His mother, grandmother, and grandfather were all teachers. And even as a teen at Greenwich High School, he spent much of his free time helping and nurturing others. He volunteered as a music camp counselor, interned at a middle school, and spent much of his senior year teaching underclassmen the practical and interpersonal skills needed to publish Greenwich High’s yearbook, of which he was the editor.
Almost as natural were his decisions to apply to UConn’s Neag School of Education and focus his coursework for the Integrated Bachelor’s/Master’s Teacher Preparation Program on social studies.
“My mother is a Neag graduate, and social studies has always been my favorite subject,” says Williamson. “I’ve been reading history books and biographies for as long as I’ve been able to read.”
Williamson, who graduates with his bachelor’s degree in education this May and will study for his master’s degree next year, has made the most of both the academic and the extracurricular activities offered at UConn. In addition to being on the dean’s list, he is a four-year member of UConn’s Marching and Pep bands.
“Not every university gives education students the kinds of opportunities that Neag students receive,” he says.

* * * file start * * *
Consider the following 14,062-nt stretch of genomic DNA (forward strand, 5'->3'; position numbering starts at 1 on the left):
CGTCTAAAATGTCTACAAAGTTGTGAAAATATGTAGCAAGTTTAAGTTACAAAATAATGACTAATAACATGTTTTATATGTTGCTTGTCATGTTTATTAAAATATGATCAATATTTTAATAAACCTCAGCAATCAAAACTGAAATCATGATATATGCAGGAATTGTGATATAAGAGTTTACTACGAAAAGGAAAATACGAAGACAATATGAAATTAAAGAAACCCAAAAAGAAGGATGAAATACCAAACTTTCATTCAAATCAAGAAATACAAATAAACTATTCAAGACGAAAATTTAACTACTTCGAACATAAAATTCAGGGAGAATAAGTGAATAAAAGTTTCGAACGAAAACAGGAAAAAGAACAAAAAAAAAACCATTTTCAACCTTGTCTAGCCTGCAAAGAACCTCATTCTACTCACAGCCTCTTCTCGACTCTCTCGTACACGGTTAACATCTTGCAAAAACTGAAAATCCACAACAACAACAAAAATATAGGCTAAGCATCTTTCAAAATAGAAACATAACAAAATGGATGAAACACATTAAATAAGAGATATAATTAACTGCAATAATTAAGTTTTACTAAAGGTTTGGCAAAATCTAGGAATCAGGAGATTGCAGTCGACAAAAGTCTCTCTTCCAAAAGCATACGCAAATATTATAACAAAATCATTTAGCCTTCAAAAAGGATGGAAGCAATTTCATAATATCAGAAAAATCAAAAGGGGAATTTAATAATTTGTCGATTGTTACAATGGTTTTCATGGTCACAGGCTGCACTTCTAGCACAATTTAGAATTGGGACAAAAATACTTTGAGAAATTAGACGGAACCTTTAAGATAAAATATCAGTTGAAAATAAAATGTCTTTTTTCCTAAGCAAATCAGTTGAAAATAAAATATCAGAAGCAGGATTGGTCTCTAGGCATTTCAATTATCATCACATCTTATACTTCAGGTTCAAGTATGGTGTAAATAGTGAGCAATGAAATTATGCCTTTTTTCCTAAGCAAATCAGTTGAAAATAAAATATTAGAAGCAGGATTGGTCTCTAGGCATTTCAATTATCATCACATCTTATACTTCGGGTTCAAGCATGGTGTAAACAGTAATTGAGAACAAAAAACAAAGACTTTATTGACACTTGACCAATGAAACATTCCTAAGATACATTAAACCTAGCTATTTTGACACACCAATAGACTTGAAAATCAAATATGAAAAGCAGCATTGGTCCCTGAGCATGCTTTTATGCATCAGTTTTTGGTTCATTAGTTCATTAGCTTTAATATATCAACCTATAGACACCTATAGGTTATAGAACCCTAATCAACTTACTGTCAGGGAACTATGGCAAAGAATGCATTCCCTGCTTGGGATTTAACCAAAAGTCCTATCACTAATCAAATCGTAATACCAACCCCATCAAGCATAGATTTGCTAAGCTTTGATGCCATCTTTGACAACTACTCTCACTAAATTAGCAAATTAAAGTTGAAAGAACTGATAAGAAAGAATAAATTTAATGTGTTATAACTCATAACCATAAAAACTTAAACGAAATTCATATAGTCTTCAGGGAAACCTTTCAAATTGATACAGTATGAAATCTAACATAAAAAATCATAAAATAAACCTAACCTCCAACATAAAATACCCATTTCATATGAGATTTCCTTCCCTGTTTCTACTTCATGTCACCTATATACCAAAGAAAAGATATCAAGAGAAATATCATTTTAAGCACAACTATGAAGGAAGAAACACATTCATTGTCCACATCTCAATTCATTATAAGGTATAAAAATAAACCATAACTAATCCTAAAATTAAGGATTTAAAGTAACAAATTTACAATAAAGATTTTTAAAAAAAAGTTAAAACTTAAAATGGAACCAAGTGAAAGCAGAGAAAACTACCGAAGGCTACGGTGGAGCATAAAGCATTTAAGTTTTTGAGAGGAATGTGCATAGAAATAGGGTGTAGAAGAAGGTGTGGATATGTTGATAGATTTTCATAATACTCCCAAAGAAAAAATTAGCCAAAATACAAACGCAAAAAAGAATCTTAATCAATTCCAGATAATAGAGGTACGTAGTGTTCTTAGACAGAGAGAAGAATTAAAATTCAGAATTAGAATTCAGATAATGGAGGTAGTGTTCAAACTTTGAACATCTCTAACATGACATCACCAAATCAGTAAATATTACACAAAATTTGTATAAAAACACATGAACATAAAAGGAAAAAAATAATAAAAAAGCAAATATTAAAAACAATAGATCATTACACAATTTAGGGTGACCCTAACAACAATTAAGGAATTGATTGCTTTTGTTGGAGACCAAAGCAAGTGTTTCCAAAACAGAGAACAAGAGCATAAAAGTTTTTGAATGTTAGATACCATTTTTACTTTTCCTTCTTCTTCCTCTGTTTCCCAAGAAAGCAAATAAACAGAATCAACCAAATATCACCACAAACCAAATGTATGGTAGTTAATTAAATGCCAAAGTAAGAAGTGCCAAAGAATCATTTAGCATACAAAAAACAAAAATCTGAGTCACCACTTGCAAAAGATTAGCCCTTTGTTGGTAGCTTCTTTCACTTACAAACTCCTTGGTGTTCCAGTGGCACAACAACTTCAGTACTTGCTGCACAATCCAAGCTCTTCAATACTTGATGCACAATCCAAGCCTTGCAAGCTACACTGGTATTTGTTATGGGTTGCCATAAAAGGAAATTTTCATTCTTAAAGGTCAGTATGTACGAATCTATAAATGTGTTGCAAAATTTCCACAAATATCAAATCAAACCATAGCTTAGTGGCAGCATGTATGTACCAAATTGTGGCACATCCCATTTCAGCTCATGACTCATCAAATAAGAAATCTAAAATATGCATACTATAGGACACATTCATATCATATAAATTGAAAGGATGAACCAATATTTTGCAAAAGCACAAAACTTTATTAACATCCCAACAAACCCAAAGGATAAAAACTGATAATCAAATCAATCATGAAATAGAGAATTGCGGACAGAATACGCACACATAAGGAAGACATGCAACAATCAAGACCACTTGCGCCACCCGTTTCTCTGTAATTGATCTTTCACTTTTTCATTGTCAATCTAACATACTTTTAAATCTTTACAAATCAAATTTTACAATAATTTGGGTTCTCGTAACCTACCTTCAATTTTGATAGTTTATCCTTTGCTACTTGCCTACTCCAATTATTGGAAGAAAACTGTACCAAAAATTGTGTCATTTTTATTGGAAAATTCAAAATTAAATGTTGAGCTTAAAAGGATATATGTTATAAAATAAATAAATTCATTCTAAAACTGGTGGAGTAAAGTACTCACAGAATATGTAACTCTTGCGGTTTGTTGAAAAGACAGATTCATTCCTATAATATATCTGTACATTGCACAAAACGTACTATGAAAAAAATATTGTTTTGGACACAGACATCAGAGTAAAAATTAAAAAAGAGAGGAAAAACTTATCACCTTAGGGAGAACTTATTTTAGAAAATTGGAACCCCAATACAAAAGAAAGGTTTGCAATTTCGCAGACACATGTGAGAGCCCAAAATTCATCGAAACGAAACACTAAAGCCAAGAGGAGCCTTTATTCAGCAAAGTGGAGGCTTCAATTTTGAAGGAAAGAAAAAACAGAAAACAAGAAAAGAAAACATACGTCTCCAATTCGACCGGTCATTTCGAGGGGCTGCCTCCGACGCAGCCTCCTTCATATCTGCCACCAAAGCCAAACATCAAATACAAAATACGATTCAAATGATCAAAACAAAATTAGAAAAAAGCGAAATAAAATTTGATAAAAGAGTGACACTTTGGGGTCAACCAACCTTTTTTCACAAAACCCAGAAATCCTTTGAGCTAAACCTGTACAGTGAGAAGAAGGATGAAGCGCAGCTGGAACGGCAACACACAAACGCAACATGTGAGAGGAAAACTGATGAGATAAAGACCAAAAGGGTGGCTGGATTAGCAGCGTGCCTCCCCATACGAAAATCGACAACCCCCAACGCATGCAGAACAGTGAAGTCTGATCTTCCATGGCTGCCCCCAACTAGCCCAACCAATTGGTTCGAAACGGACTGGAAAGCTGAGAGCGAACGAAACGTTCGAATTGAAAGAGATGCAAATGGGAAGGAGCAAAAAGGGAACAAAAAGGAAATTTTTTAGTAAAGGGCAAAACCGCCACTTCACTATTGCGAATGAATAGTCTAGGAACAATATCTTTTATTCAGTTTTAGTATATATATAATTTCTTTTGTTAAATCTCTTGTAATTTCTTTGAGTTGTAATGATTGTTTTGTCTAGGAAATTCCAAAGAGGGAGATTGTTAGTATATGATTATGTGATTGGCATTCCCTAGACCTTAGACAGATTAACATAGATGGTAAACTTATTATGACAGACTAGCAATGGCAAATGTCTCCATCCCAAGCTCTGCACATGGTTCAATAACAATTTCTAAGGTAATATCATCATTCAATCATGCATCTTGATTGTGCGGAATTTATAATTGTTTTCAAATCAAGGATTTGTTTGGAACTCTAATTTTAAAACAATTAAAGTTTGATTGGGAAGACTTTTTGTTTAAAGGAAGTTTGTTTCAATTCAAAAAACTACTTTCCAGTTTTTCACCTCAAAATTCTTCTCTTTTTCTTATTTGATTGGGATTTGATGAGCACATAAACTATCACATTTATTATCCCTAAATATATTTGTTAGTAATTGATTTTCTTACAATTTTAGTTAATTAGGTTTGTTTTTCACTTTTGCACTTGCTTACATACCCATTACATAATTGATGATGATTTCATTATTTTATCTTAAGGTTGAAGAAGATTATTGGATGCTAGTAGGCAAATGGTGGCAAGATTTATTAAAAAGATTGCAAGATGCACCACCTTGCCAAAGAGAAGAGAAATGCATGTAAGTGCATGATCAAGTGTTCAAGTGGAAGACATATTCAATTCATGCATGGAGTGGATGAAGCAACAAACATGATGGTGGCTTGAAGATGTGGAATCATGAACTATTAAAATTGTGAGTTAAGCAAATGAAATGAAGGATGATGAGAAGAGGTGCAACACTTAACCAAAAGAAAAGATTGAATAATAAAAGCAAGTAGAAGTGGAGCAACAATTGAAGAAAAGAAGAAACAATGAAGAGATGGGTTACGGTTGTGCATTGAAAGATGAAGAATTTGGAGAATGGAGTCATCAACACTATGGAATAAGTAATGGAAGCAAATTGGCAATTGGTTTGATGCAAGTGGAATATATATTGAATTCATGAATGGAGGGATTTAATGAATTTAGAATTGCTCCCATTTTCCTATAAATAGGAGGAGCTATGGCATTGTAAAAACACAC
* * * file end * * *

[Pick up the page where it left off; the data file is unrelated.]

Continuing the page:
Since September, he has been student teaching at Edwin O. Smith High School in Storrs. “This semester, I’ve worked full-time as a teacher, creating lessons, teaching them, and working alongside educators who provide critiques and guidance that will only make me stronger and better in the future. All of the education I’ve received has been great, but the student teaching experience has made all the difference, as it’s given me the chance to bring the lessons I’ve learned from my professors to life.”
That idea of bringing lessons to life and making learning real, is something Williamson not just appreciates, but works to achieve when he’s at the head of the classroom. A Connecticut history buff, he made learning about Mansfield-area history one of his priorities when he arrived at Storrs as a freshman, and now incorporates it into his social studies lessons.
Because of this, the E.O. Smith freshmen and juniors he teaches now know that the Eagle Manufacturing Company on South Eagleville Road produced rifle parts during the Civil War, and that Mansfield was once the silk-making capital of America.
“When you’re teaching students who like social studies, it doesn’t matter as much whether you’re a good teacher or a terrible teacher, because they’re going to be interested. What I’m working to do is create lessons for the kids who don’t like history – to get them excited and engaged, and to make the learning experience interesting and meaningful for them,” Williamson says.
Williamson credits his Neag professors for not just telling him what it takes to succeed as an educator, but showing him as well: “Neag professors are role models. Their lessons are creative, interesting, and serve as great examples of effective teaching. I’m confident that because of the education I received at UConn, there will be a job for me when I graduate, and I’ll be well-prepared to succee